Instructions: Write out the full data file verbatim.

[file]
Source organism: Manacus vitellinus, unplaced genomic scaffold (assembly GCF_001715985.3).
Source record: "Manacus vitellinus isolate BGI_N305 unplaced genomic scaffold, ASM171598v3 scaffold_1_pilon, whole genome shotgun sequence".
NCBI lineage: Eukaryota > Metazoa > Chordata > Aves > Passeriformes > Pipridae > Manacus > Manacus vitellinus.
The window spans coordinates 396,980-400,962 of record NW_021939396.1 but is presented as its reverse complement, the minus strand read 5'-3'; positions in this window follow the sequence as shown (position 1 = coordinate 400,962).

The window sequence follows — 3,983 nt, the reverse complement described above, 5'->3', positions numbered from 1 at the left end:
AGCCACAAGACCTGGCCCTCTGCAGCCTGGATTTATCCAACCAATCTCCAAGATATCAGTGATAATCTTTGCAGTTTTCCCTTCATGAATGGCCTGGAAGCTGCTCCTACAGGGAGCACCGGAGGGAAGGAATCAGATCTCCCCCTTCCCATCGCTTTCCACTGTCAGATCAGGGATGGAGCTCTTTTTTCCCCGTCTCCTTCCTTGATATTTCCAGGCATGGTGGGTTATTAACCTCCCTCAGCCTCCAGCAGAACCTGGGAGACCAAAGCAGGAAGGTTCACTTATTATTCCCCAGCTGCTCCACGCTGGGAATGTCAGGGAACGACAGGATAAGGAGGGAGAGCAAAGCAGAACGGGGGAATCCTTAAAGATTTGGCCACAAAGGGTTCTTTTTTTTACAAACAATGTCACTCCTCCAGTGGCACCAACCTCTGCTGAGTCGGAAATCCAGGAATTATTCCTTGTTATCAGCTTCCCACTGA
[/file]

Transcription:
Source organism: Manacus vitellinus, unplaced genomic scaffold (assembly GCF_001715985.3).
Source record: "Manacus vitellinus isolate BGI_N305 unplaced genomic scaffold, ASM171598v3 scaffold_1_pilon, whole genome shotgun sequence".
NCBI lineage: Eukaryota > Metazoa > Chordata > Aves > Passeriformes > Pipridae > Manacus > Manacus vitellinus.
The window spans coordinates 396,980-400,962 of record NW_021939396.1 but is presented as its reverse complement, the minus strand read 5'-3'; positions in this window follow the sequence as shown (position 1 = coordinate 400,962).

The window sequence follows — 3,983 nt, the reverse complement described above, 5'->3', positions numbered from 1 at the left end:
AGCCACAAGACCTGGCCCTCTGCAGCCTGGATTTATCCAACCAATCTCCAAGATATCAGTGATAATCTTTGCAGTTTTCCCTTCATGAATGGCCTGGAAGCTGCTCCTACAGGGAGCACCGGAGGGAAGGAATCAGATCTCCCCCTTCCCATCGCTTTCCACTGTCAGATCAGGGATGGAGCTCTTTTTTCCCCGTCTCCTTCCTTGATATTTCCAGGCATGGTGGGTTATTAACCTCCCTCAGCCTCCAGCAGAACCTGGGAGACCAAAGCAGGAAGGTTCACTTATTATTCCCCAGCTGCTCCACGCTGGGAATGTCAGGGAACGACAGGATAAGGAGGGAGAGCAAAGCAGAACGGGGGAATCCTTAAAGATTTGGCCACAAAGGGTTCTTTTTTTTACAAACAATGTCACTCCTCCAGTGGCACCAACCTCTGCTGAGTCGGAAATCCAGGAATTATTCCTTGTTATCAGCTTCCCACTGA